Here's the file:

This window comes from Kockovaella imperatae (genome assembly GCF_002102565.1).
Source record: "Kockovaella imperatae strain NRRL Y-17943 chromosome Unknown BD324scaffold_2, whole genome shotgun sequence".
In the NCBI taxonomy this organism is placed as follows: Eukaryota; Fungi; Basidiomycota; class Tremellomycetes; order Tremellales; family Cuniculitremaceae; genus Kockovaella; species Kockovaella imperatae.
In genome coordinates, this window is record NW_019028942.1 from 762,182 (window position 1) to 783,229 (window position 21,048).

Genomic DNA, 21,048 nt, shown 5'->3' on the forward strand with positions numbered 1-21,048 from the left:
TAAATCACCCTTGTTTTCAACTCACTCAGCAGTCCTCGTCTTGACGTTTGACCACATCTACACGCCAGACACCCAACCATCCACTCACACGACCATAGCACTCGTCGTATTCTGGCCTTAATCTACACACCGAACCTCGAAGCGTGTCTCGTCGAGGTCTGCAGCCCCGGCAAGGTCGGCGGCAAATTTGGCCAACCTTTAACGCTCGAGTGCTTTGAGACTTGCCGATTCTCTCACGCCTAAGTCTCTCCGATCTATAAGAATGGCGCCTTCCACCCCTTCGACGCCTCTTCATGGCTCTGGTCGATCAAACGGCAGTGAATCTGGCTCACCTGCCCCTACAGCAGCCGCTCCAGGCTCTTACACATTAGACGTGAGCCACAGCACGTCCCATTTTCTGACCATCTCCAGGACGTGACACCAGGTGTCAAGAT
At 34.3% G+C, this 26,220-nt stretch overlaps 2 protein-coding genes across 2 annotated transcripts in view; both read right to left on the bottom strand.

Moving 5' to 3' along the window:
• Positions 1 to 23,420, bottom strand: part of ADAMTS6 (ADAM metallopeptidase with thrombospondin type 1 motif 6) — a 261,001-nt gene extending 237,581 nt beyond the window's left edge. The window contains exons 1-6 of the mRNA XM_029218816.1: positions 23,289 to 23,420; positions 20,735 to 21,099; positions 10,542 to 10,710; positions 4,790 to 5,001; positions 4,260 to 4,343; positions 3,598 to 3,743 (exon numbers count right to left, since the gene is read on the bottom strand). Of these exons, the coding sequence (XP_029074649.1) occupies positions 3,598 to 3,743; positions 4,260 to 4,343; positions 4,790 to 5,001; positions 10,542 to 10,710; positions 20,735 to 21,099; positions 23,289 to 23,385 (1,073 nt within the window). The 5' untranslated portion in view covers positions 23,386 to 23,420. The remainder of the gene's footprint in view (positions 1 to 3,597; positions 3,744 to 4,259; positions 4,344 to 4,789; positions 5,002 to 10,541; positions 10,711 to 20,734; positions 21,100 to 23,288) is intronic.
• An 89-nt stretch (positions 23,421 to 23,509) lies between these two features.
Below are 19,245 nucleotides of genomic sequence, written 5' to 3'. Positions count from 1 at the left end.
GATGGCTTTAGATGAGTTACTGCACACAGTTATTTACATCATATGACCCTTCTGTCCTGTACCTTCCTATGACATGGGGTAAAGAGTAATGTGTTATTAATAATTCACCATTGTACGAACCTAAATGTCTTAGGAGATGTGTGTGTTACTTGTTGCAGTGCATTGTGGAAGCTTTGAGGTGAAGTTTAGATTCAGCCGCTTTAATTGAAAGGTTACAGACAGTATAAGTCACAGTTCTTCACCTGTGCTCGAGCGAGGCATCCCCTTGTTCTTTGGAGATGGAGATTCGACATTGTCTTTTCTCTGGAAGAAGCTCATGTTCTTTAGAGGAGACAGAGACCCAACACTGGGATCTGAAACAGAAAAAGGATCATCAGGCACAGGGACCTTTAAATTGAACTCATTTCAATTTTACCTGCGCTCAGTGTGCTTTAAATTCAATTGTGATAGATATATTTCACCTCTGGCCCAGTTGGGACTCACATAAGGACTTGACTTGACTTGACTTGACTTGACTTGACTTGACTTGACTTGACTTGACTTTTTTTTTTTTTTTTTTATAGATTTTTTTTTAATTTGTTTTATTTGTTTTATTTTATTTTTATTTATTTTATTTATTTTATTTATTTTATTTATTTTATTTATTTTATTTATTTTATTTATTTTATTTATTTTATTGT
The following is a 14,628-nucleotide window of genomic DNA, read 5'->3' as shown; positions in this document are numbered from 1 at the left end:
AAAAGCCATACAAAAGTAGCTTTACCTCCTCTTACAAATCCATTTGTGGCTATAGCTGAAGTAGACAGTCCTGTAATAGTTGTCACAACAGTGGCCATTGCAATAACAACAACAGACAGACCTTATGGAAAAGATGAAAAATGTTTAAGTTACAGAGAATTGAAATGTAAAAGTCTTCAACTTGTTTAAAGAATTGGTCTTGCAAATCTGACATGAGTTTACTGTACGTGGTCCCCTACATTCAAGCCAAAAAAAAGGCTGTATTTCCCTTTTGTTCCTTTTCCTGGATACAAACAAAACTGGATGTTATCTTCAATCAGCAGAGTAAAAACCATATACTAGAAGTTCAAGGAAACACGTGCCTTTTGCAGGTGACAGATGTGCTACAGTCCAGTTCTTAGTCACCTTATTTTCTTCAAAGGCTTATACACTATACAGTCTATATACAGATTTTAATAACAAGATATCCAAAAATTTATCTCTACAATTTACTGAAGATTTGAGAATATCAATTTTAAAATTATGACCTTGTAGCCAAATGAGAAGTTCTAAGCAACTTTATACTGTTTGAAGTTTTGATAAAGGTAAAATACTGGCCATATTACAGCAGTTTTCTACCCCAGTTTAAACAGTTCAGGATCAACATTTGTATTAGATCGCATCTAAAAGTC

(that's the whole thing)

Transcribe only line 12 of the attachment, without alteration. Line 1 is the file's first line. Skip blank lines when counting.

GATGGCTTTAGATGAGTTACTGCACACAGTTATTTACATCATATGACCCTTCTGTCCTGTACCTTCCTATGACATGGGGTAAAGAGTAATGTGTTATTAATAATTCACCATTGTACGAACCTAAATGTCTTAGGAGATGTGTGTGTTACTTGTTGCAGTGCATTGTGGAAGCTTTGAGGTGAAGTTTAGATTCAGCCGCTTTAATTGAAAGGTTACAGACAGTATAAGTCACAGTTCTTCACCTGTGCTCGAGCGAGGCATCCCCTTGTTCTTTGGAGATGGAGATTCGACATTGTCTTTTCTCTGGAAGAAGCTCATGTTCTTTAGAGGAGACAGAGACCCAACACTGGGATCTGAAACAGAAAAAGGATCATCAGGCACAGGGACCTTTAAATTGAACTCATTTCAATTTTACCTGCGCTCAGTGTGCTTTAAATTCAATTGTGATAGATATATTTCACCTCTGGCCCAGTTGGGACTCACATAAGGACTTGACTTGACTTGACTTGACTTGACTTGACTTGACTTGACTTGACTTGACTTTTTTTTTTTTTTTTTTATAGATTTTTTTTTAATTTGTTTTATTTGTTTTATTTTATTTTTATTTATTTTATTTATTTTATTTATTTTATTTATTTTATTTATTTTATTTATTTTATTTATTTTATTTATTTTATTGT